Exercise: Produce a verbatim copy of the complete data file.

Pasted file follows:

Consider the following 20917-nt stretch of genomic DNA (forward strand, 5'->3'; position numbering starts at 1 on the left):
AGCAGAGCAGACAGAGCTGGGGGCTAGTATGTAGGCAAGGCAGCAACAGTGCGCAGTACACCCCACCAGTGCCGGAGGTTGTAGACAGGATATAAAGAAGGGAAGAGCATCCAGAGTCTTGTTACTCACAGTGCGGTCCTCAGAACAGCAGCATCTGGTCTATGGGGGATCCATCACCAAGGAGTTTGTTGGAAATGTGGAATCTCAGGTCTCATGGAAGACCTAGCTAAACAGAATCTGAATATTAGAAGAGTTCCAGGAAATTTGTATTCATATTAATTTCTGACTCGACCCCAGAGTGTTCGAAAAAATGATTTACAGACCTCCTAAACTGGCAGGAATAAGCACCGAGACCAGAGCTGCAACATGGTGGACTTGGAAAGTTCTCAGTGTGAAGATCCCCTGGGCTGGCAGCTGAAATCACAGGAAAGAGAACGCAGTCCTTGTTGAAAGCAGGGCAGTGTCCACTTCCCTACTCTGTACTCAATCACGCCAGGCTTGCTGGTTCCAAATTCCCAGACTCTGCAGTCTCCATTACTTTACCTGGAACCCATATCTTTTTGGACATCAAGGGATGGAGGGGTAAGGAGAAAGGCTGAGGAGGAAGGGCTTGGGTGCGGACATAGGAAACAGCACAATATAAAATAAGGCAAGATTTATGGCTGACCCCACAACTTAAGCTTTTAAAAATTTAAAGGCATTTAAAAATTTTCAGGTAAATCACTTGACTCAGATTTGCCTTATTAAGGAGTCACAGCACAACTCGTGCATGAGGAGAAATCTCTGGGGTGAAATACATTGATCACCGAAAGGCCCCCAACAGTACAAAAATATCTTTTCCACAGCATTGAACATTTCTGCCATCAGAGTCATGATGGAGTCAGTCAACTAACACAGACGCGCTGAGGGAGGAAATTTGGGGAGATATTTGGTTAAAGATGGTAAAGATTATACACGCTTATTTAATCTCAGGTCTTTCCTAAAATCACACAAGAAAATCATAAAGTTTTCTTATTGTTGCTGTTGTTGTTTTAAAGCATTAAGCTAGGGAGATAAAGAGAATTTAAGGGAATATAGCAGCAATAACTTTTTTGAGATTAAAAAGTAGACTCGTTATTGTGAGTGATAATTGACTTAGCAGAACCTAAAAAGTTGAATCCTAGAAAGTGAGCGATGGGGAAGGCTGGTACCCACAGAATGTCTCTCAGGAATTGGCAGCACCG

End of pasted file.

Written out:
Consider the following 20917-nt stretch of genomic DNA (forward strand, 5'->3'; position numbering starts at 1 on the left):
AGCAGAGCAGACAGAGCTGGGGGCTAGTATGTAGGCAAGGCAGCAACAGTGCGCAGTACACCCCACCAGTGCCGGAGGTTGTAGACAGGATATAAAGAAGGGAAGAGCATCCAGAGTCTTGTTACTCACAGTGCGGTCCTCAGAACAGCAGCATCTGGTCTATGGGGGATCCATCACCAAGGAGTTTGTTGGAAATGTGGAATCTCAGGTCTCATGGAAGACCTAGCTAAACAGAATCTGAATATTAGAAGAGTTCCAGGAAATTTGTATTCATATTAATTTCTGACTCGACCCCAGAGTGTTCGAAAAAATGATTTACAGACCTCCTAAACTGGCAGGAATAAGCACCGAGACCAGAGCTGCAACATGGTGGACTTGGAAAGTTCTCAGTGTGAAGATCCCCTGGGCTGGCAGCTGAAATCACAGGAAAGAGAACGCAGTCCTTGTTGAAAGCAGGGCAGTGTCCACTTCCCTACTCTGTACTCAATCACGCCAGGCTTGCTGGTTCCAAATTCCCAGACTCTGCAGTCTCCATTACTTTACCTGGAACCCATATCTTTTTGGACATCAAGGGATGGAGGGGTAAGGAGAAAGGCTGAGGAGGAAGGGCTTGGGTGCGGACATAGGAAACAGCACAATATAAAATAAGGCAAGATTTATGGCTGACCCCACAACTTAAGCTTTTAAAAATTTAAAGGCATTTAAAAATTTTCAGGTAAATCACTTGACTCAGATTTGCCTTATTAAGGAGTCACAGCACAACTCGTGCATGAGGAGAAATCTCTGGGGTGAAATACATTGATCACCGAAAGGCCCCCAACAGTACAAAAATATCTTTTCCACAGCATTGAACATTTCTGCCATCAGAGTCATGATGGAGTCAGTCAACTAACACAGACGCGCTGAGGGAGGAAATTTGGGGAGATATTTGGTTAAAGATGGTAAAGATTATACACGCTTATTTAATCTCAGGTCTTTCCTAAAATCACACAAGAAAATCATAAAGTTTTCTTATTGTTGCTGTTGTTGTTTTAAAGCATTAAGCTAGGGAGATAAAGAGAATTTAAGGGAATATAGCAGCAATAACTTTTTTGAGATTAAAAAGTAGACTCGTTATTGTGAGTGATAATTGACTTAGCAGAACCTAAAAAGTTGAATCCTAGAAAGTGAGCGATGGGGAAGGCTGGTACCCACAGAATGTCTCTCAGGAATTGGCAGCACCG